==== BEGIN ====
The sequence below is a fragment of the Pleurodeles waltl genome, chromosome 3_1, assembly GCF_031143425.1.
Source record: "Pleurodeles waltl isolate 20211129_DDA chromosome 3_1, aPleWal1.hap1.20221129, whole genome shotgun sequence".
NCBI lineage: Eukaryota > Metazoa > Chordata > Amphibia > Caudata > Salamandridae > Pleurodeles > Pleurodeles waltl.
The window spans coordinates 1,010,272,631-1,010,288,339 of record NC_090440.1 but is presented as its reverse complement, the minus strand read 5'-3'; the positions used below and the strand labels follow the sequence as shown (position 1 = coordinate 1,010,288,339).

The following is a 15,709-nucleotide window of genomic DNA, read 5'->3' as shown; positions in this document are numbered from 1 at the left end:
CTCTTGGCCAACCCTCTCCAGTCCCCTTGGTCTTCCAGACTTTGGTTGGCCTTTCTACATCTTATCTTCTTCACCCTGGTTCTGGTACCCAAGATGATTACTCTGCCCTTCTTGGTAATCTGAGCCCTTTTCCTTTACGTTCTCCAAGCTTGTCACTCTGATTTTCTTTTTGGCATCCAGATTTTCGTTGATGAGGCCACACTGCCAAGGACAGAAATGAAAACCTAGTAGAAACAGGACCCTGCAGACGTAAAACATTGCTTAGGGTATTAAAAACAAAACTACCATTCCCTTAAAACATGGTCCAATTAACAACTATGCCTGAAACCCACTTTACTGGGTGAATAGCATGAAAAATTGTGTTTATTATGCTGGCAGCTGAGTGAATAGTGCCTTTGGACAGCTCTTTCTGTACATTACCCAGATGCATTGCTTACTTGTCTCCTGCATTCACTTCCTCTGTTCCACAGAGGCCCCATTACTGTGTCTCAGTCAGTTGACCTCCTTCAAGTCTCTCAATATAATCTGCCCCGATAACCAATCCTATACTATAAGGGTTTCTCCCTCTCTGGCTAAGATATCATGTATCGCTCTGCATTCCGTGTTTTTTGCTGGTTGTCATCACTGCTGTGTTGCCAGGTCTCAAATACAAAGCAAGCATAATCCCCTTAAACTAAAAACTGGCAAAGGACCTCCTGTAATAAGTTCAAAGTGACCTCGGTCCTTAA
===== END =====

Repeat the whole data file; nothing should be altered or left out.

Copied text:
The sequence below is a fragment of the Pleurodeles waltl genome, chromosome 3_1, assembly GCF_031143425.1.
Source record: "Pleurodeles waltl isolate 20211129_DDA chromosome 3_1, aPleWal1.hap1.20221129, whole genome shotgun sequence".
NCBI lineage: Eukaryota > Metazoa > Chordata > Amphibia > Caudata > Salamandridae > Pleurodeles > Pleurodeles waltl.
The window spans coordinates 1,010,272,631-1,010,288,339 of record NC_090440.1 but is presented as its reverse complement, the minus strand read 5'-3'; the positions used below and the strand labels follow the sequence as shown (position 1 = coordinate 1,010,288,339).

The following is a 15,709-nucleotide window of genomic DNA, read 5'->3' as shown; positions in this document are numbered from 1 at the left end:
CTCTTGGCCAACCCTCTCCAGTCCCCTTGGTCTTCCAGACTTTGGTTGGCCTTTCTACATCTTATCTTCTTCACCCTGGTTCTGGTACCCAAGATGATTACTCTGCCCTTCTTGGTAATCTGAGCCCTTTTCCTTTACGTTCTCCAAGCTTGTCACTCTGATTTTCTTTTTGGCATCCAGATTTTCGTTGATGAGGCCACACTGCCAAGGACAGAAATGAAAACCTAGTAGAAACAGGACCCTGCAGACGTAAAACATTGCTTAGGGTATTAAAAACAAAACTACCATTCCCTTAAAACATGGTCCAATTAACAACTATGCCTGAAACCCACTTTACTGGGTGAATAGCATGAAAAATTGTGTTTATTATGCTGGCAGCTGAGTGAATAGTGCCTTTGGACAGCTCTTTCTGTACATTACCCAGATGCATTGCTTACTTGTCTCCTGCATTCACTTCCTCTGTTCCACAGAGGCCCCATTACTGTGTCTCAGTCAGTTGACCTCCTTCAAGTCTCTCAATATAATCTGCCCCGATAACCAATCCTATACTATAAGGGTTTCTCCCTCTCTGGCTAAGATATCATGTATCGCTCTGCATTCCGTGTTTTTTGCTGGTTGTCATCACTGCTGTGTTGCCAGGTCTCAAATACAAAGCAAGCATAATCCCCTTAAACTAAAAACTGGCAAAGGACCTCCTGTAATAAGTTCAAAGTGACCTCGGTCCTTAA